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Wuthering HeightsSome months ago we reviewed a new set of editions of Brontë novels published by Oxford University Press under the label Oxford's World Classics. The Wuthering Heights edition was not exactly new, as it was as a matter of fact a reissue of the 1995 one.
Edited by Ian Jack and Intro and notes by Helen Small
Oxford University Press (Oxford World's Classics)
384 pages | 196x129mm
978-0-19-954189-8 | Paperback | 08 October 2009
Afar the melancholy thunder moan'd,The Introduction approaches the text as an expression of Romanticism (in the tradition of Byron, Shelley, Scott) threaded in a web of scepticism that grounds the narrative and is, in part, responsible for the duality between the more down-to-earth and the sublime that lingers in the novel. That way a presumed quote from Shelley (big Romanticism in Helen Small's words) in the final phrase of the novel is compensated when said by Lockwood, probably the less Romantic of all characters in the novel. That way the Romantic access of madness (in the tradition of a belcantista scena della pazzia) of Catherine is counterbalanced by Doctor Kenneth's common sense advice. The Introduction also explores other well-known ideas typical of Emily Brontë as her identification of morally good with naturally good, her disregard for contemporary political correctness in her ways of showing emotions and/or extreme behaviours, etc.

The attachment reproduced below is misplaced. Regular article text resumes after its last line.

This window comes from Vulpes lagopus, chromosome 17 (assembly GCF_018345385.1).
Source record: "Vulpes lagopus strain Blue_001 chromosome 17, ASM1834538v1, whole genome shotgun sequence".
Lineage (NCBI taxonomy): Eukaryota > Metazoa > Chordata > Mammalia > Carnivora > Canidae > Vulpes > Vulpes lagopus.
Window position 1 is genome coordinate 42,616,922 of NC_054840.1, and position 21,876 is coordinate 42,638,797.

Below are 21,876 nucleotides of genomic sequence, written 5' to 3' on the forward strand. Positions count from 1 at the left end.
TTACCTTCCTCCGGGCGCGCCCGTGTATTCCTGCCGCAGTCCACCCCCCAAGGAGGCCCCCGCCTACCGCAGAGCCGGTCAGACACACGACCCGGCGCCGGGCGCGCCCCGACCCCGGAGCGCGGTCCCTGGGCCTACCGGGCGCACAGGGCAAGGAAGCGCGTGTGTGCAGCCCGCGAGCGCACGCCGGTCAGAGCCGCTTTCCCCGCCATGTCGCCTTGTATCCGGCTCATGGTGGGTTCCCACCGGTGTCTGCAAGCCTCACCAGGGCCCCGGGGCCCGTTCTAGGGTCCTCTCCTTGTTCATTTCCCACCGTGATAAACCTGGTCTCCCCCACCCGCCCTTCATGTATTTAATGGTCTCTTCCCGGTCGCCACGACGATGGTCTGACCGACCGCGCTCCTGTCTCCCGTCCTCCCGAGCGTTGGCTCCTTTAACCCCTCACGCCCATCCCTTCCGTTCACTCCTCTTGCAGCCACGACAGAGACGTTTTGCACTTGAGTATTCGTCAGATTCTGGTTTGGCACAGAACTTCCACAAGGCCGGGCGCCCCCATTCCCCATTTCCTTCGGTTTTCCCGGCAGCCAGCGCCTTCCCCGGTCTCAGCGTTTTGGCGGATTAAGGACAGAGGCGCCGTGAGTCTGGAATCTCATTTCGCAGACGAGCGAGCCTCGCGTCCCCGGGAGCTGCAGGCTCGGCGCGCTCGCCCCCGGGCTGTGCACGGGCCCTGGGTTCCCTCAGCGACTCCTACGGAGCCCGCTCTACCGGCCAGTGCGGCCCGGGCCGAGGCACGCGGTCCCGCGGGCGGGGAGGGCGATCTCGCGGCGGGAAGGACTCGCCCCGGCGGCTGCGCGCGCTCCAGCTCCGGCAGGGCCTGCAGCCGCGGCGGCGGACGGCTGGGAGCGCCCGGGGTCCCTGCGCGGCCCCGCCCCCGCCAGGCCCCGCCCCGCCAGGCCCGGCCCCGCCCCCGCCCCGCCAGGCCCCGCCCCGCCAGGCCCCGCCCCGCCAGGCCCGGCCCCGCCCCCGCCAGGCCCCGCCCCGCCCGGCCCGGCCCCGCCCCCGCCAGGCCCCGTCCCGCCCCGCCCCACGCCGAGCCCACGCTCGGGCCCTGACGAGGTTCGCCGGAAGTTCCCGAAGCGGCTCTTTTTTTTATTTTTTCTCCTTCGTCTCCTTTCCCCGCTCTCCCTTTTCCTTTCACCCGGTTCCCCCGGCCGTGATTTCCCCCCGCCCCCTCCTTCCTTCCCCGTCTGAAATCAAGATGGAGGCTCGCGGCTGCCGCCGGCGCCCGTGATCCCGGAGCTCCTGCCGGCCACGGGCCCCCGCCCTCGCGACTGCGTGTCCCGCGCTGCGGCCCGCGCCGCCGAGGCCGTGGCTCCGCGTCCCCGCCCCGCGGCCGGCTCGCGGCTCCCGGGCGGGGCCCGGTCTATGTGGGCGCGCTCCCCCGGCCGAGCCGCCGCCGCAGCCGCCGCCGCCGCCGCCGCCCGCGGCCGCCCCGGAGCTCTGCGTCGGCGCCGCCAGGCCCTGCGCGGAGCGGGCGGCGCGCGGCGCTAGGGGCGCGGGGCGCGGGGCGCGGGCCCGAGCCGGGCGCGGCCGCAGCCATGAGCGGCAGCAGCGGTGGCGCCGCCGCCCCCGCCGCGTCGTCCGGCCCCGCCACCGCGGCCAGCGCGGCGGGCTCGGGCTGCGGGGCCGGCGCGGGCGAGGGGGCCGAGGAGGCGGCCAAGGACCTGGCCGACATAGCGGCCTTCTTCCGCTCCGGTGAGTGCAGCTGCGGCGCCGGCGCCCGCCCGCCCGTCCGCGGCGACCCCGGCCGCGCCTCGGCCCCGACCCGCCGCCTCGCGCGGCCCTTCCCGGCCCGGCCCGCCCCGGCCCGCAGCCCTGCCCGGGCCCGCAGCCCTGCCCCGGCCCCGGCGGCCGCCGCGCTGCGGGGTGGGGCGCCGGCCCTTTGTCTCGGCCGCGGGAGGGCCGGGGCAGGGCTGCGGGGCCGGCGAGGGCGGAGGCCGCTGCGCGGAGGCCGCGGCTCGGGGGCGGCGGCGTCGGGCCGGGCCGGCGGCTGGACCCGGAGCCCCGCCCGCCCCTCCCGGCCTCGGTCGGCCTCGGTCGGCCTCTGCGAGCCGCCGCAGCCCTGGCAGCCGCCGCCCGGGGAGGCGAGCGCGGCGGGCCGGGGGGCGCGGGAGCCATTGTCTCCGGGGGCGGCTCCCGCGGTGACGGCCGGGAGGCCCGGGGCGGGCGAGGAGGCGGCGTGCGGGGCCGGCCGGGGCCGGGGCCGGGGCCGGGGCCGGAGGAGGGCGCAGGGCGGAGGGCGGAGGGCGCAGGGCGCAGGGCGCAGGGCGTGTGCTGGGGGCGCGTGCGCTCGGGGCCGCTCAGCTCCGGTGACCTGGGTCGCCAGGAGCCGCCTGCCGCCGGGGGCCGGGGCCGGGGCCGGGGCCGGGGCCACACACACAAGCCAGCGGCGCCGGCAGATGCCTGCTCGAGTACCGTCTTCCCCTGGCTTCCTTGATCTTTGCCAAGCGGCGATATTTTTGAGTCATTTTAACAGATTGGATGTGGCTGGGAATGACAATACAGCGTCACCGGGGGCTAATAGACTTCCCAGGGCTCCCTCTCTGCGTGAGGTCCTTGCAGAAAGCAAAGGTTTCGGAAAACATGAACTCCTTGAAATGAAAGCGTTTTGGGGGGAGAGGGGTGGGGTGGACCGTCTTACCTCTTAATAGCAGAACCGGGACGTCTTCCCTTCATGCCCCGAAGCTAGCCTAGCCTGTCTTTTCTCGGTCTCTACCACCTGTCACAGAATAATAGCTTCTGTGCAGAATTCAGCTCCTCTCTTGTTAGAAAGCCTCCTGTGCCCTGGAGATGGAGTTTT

Pale Ocean in unquiet slumber lay,
And the wild Winds flew round, sobbing in their dismay. (Stanza 14)